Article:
Isn't it ironic that US big business is smarter than US politicians... Coca cola doesn't just blunder into a new economy... they look at what sells and who dominates the market and they buy them out... they even sell their former competitors product by adding it to their own range even when it is in direct competition with their own product... here in NZ we have a drink called L&P... basically a lemon flavoured drink... Coca cola own it now but still sell it along side their own lemon drink called Sprite... we get the illusion of choice but the money all goes to the same company...
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    Post  GunshipDemocracy on Fri Feb 01, 2019 12:53 am

    Arrow wrote:Russian IADS is strong only in a few places. Moscow, St. Petersburg, Crimea. The rest of the location is poorly protected.

    you're right!   most of tundra or arctic tiny inhabited  islands are  poorly protected by AAD/ABM  systems




    Hole wrote:The map misses S-300V4 and Buk-M2/-M3. Plus the new S-350 coming into service this year. Plus all those Tor and Pantsir systems covering anything important.

    I dotn think ABM characteristics of Buk-3 or Pantsir 2 (or whatever is name for 24x lunching version) re just coincidental... this was years go already foreseen.



    GarryB wrote:So yet again... America shoots itself in the foot. Hahahahaha...

    This is more forcing Russia to distract resources form other directions (people, enterprises, money) then military need for USA
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    Post  PapaDragon on Fri Feb 01, 2019 1:28 am

    GunshipDemocracy wrote:
    GarryB wrote:So yet again... America shoots itself in the foot. Hahahahaha...

    This is more forcing Russia to distract resources form other directions (people, enterprises, money) then military need for USA


    More like helping them save money, just did a calculation a while back:

    http://www.russiadefence.net/t2568p425-inf-treaty-coming-to-the-end-of-its-life#245958

    Once they dump the workload on intermediate missiles they will be saving extra on conventional troops
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    Post  GunshipDemocracy on Fri Feb 01, 2019 1:42 am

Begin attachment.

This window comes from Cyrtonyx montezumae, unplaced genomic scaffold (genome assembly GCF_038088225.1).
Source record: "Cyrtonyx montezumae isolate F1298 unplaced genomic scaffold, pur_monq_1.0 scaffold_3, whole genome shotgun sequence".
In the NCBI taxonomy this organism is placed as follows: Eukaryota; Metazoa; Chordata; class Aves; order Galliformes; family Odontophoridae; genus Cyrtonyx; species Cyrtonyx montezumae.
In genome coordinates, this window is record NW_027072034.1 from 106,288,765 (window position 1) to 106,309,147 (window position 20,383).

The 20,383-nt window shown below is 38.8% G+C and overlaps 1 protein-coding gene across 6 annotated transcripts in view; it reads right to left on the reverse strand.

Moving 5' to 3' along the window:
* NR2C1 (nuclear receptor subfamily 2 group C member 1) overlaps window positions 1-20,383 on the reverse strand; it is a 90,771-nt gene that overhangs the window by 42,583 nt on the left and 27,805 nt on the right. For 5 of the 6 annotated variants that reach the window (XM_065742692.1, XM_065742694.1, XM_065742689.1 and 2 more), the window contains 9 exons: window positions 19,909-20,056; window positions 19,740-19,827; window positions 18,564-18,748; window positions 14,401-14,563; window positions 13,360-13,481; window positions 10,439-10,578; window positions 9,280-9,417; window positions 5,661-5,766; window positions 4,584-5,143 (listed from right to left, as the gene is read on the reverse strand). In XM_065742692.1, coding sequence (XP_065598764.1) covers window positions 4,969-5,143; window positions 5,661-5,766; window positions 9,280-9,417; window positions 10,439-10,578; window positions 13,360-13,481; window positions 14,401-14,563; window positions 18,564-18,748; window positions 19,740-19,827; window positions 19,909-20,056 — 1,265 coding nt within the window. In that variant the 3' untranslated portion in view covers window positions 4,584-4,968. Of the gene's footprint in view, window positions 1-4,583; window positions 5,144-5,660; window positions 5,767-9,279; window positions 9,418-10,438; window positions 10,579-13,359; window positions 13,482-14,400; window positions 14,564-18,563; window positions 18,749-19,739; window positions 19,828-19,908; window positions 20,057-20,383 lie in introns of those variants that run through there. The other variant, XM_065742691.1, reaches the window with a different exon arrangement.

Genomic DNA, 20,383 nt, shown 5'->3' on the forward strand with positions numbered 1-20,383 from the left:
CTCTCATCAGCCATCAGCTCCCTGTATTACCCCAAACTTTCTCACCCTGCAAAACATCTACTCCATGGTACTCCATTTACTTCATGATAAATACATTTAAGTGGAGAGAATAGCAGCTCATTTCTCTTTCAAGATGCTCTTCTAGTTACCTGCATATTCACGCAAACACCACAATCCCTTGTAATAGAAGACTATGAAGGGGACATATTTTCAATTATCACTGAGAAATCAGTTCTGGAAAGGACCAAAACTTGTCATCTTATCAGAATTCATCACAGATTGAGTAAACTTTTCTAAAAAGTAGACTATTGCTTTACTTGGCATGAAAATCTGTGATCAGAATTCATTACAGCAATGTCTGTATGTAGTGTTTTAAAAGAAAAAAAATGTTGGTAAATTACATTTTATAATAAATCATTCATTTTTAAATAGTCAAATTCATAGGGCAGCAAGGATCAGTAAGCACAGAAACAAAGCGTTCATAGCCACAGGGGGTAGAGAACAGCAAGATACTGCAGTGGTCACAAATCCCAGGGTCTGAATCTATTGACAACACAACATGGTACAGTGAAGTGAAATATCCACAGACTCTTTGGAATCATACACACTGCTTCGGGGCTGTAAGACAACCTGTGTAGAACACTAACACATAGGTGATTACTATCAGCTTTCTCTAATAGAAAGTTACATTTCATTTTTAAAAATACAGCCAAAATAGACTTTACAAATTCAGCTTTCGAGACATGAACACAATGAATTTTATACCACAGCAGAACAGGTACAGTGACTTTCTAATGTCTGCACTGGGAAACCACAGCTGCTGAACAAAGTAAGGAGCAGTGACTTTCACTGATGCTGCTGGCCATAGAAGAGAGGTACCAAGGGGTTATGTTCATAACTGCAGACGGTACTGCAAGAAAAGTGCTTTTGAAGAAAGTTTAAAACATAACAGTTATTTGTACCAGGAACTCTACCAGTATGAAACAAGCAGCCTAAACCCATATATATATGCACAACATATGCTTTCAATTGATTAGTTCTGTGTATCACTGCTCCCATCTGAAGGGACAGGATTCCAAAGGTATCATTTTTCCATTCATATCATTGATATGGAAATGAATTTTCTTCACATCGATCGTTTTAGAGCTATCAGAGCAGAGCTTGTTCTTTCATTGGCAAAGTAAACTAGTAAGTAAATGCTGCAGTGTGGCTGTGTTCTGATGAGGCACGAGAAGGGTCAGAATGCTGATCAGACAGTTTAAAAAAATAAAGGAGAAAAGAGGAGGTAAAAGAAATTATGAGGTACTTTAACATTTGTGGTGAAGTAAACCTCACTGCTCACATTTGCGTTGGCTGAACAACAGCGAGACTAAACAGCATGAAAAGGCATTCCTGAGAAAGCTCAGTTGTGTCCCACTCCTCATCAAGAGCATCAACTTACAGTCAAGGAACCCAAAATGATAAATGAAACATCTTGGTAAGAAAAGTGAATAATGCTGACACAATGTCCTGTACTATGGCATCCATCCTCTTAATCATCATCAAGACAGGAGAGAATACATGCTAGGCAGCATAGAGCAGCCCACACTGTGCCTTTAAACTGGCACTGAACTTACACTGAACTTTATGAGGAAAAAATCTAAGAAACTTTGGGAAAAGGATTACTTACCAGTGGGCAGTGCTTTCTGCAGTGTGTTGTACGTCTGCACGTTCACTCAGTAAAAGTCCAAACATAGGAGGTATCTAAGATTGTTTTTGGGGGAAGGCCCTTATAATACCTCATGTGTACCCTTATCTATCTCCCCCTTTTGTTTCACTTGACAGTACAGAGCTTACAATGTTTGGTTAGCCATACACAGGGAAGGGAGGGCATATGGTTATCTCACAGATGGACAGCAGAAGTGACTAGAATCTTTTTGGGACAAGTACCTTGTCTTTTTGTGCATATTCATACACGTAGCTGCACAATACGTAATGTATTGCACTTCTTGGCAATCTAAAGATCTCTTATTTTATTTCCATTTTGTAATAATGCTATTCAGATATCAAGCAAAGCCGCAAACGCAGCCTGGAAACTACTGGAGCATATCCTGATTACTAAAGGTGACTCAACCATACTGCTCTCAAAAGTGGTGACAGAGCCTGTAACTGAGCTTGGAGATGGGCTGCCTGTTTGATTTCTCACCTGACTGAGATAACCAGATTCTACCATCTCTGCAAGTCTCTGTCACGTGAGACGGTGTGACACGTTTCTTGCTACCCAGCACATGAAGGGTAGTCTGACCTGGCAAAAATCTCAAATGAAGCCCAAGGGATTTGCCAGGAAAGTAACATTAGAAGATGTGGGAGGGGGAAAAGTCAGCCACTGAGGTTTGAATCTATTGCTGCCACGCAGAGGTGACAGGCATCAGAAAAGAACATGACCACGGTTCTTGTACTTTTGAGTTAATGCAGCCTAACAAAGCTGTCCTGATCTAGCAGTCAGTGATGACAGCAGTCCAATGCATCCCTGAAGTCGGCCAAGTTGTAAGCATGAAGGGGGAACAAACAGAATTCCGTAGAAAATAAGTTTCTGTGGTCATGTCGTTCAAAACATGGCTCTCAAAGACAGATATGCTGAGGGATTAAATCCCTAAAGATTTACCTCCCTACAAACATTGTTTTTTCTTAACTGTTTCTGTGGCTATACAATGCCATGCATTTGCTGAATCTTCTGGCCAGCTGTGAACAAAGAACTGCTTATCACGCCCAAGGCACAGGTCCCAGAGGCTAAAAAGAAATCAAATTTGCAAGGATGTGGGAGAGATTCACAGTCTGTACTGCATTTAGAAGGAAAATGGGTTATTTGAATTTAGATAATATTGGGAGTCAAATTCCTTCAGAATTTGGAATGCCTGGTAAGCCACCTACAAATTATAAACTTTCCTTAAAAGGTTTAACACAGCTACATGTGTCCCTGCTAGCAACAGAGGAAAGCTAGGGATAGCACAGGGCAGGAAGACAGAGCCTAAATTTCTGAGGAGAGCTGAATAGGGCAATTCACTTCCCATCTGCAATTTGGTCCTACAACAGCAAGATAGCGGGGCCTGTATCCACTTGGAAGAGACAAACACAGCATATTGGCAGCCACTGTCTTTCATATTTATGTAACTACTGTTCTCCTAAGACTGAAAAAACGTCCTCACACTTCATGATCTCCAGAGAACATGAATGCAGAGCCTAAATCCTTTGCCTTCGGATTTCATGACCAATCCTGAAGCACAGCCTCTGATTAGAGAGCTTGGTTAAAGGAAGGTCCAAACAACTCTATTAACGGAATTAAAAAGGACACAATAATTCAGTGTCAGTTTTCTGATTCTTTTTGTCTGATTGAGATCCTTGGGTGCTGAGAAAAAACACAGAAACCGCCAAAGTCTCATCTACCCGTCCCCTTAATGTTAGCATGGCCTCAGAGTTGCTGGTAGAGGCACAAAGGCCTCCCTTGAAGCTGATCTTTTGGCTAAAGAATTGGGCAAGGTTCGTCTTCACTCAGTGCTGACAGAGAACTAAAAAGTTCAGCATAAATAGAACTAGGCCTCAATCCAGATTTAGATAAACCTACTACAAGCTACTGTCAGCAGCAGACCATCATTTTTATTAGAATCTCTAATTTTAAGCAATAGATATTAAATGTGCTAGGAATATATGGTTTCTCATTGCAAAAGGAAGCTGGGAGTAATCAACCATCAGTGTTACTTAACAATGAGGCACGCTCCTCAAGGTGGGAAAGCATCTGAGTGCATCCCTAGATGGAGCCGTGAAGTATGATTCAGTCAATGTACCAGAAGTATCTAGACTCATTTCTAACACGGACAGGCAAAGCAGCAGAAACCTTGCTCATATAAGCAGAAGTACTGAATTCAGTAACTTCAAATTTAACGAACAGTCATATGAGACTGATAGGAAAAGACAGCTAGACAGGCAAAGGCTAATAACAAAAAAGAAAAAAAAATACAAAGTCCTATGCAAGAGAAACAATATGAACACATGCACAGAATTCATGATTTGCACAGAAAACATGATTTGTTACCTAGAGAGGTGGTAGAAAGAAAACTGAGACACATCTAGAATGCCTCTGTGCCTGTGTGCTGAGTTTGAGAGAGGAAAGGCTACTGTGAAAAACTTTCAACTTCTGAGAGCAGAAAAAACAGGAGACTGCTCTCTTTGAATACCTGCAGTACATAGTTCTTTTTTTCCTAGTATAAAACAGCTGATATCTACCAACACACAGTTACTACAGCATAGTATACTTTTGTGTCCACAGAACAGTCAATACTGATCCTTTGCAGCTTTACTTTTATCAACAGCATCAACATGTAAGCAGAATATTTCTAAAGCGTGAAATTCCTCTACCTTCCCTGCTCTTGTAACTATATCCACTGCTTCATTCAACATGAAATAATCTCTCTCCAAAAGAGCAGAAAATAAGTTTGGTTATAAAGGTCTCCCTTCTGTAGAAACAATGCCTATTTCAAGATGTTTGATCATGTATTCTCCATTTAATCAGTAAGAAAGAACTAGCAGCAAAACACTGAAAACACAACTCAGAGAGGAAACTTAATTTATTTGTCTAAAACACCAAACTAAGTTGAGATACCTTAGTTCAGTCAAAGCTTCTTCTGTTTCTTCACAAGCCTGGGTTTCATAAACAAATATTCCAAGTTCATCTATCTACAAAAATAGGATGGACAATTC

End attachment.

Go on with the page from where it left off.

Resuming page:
PapaDragon wrote:
    More like helping them save money, just did a calculation a while back:

    http://www.russiadefence.net/t2568p425-inf-treaty-coming-to-the-end-of-its-life#245958

    Once they dump the workload on intermediate missiles they will be saving extra on conventional troops

    nope, they wont. IRMBs will be on-top on conventional troops.
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    Post  PapaDragon on Fri Feb 01, 2019 1:49 am

    GunshipDemocracy wrote:
    PapaDragon wrote:
    More like helping them save money, just did a calculation a while back:

    http://www.russiadefence.net/t2568p425-inf-treaty-coming-to-the-end-of-its-life#245958

    Once they dump the workload on intermediate missiles they will be saving extra on conventional troops

    nope, they wont. IRMBs will be on-top on conventional troops.

    For war with NATO? No conventional troops required.

    Naval savings alone for dumping cruise missiles on middle east will be mouth watering.
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    Post  GunshipDemocracy on Fri Feb 01, 2019 4:56 am

    PapaDragon wrote: For war with NATO? No conventional troops required.

    Naval savings alone for dumping cruise missiles on middle east will be mouth watering.

    isnt recent Russian doctrine introducing non-nuclear deterrence concept? BTW Armta, Su-57, increasing of VDV is part of it.
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    Post  GarryB on Fri Feb 01, 2019 6:19 am

    So big fuckin' surprise, highly politicised US propaganda intel was completely wrong.